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GPL - "specifying" the preferred form for modification

On Fri, Jan 28, 2005 at 09:49:08PM +0100, Frank Küster wrote:
> Let's assume a piece of technical documentation (standalone, i.e not
> part of a software package; something like selfhtml or LaTeX's lshort),
> is licensed under GPL, with an additional text stating what the
> preferred form for modification is (say, LaTeX or docbook).

If you "specify" what the preferred form of modification is, you're not
using the GPL.  The GPL doesn't say what the preferred form is.  This
is extremely important: I can always take your work--say, a program
written in Pascal--convert it to C, modify it, and discard the Pascal
source, as long as the new C code really is my preferred form for
modification.  (That is, I can't modify a program, wave my hands around
saying "this assembly dump is my preferred form" and only distribute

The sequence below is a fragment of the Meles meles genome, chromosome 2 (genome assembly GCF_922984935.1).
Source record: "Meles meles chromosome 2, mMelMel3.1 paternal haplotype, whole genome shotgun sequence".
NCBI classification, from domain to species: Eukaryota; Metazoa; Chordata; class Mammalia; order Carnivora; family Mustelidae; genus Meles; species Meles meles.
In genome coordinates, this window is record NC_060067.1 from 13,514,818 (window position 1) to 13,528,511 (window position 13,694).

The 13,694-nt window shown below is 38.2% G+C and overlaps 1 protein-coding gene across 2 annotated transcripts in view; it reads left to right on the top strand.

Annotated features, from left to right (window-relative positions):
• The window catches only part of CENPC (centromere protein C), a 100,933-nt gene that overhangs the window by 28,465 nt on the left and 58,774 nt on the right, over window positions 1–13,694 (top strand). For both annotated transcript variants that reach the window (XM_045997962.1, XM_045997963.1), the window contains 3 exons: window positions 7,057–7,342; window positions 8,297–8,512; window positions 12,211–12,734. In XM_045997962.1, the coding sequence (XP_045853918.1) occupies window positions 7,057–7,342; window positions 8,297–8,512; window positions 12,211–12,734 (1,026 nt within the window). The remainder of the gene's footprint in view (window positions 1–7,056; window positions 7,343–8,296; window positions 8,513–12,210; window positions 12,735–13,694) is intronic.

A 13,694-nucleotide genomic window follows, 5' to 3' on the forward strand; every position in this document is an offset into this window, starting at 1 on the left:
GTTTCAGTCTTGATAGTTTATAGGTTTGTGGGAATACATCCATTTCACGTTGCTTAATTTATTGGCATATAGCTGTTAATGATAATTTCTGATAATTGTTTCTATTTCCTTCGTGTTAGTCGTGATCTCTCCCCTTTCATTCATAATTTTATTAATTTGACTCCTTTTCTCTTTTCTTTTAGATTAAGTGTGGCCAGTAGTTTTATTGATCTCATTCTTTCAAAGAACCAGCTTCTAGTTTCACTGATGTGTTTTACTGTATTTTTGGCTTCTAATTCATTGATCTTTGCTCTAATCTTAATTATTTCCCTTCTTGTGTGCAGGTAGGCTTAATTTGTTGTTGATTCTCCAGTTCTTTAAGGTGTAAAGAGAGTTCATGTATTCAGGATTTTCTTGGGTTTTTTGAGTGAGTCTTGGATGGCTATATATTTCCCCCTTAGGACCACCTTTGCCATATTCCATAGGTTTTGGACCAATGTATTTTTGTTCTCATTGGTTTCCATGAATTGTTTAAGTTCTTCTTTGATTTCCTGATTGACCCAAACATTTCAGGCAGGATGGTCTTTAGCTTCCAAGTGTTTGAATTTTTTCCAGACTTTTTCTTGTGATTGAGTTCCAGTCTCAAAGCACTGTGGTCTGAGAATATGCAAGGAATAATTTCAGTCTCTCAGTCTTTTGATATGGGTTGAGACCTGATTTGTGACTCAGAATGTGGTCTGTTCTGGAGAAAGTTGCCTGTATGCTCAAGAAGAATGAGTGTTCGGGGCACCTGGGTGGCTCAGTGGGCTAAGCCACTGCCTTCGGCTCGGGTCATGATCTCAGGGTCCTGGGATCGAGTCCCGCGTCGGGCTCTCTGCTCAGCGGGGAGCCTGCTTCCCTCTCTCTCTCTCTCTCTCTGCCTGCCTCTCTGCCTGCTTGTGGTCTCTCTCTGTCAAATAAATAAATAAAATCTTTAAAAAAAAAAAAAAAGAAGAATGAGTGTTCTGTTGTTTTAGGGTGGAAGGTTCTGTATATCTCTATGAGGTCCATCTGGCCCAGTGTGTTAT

that--that's just fraudulent.)

(Obviously, the old Pascal code may be useful, but only as documentation,
not source code--that's very different.)

The GPL doesn't lock a work into a particular source form--if you've said
"the preferred form for modification is Pascal", it's not at all clear
what happens when the preferred form has become something else as the
program evolves.  It's also not clear what happens when I link your
Pascal code against my C code when your code effectively says "must
include Pascal source code".  The GPL very deliberately does not specify
the preferred form for modification, and authors shouldn't do so (at
least not in a legally-binding way or an attempt to "interpret" the GPL).
Note, also, that the GPL says "preferred form for modification", not
"the form for modification preferred by the original author".

This has come up several times, so I'm CCing licensing@fsf to get their
take on this.  FSF folks: please ignore the documentation aspect above;
I'm interested in the general problem of people "specifying" the preferred
form for modification, which I believe is tantamount to placing an additional
restriction beyond the GPL.  Let me know if I'm way off base.

Glenn Maynard

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